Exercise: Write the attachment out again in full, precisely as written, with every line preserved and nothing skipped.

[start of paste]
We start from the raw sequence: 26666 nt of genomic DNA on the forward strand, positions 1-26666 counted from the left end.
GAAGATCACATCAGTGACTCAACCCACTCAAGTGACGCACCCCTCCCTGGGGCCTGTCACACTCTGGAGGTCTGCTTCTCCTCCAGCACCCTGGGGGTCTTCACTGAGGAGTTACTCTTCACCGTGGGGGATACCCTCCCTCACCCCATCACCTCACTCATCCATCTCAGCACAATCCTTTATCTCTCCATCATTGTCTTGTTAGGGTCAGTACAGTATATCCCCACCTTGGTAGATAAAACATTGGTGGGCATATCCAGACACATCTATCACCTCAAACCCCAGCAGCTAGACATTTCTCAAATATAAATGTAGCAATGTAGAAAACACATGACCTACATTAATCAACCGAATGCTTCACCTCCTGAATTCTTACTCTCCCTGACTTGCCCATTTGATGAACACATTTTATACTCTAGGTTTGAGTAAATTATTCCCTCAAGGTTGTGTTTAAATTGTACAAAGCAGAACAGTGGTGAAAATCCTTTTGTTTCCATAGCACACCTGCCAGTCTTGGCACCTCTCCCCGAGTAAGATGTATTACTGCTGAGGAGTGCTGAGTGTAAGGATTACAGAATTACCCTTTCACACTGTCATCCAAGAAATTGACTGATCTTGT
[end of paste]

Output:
We start from the raw sequence: 26666 nt of genomic DNA on the forward strand, positions 1-26666 counted from the left end.
GAAGATCACATCAGTGACTCAACCCACTCAAGTGACGCACCCCTCCCTGGGGCCTGTCACACTCTGGAGGTCTGCTTCTCCTCCAGCACCCTGGGGGTCTTCACTGAGGAGTTACTCTTCACCGTGGGGGATACCCTCCCTCACCCCATCACCTCACTCATCCATCTCAGCACAATCCTTTATCTCTCCATCATTGTCTTGTTAGGGTCAGTACAGTATATCCCCACCTTGGTAGATAAAACATTGGTGGGCATATCCAGACACATCTATCACCTCAAACCCCAGCAGCTAGACATTTCTCAAATATAAATGTAGCAATGTAGAAAACACATGACCTACATTAATCAACCGAATGCTTCACCTCCTGAATTCTTACTCTCCCTGACTTGCCCATTTGATGAACACATTTTATACTCTAGGTTTGAGTAAATTATTCCCTCAAGGTTGTGTTTAAATTGTACAAAGCAGAACAGTGGTGAAAATCCTTTTGTTTCCATAGCACACCTGCCAGTCTTGGCACCTCTCCCCGAGTAAGATGTATTACTGCTGAGGAGTGCTGAGTGTAAGGATTACAGAATTACCCTTTCACACTGTCATCCAAGAAATTGACTGATCTTGT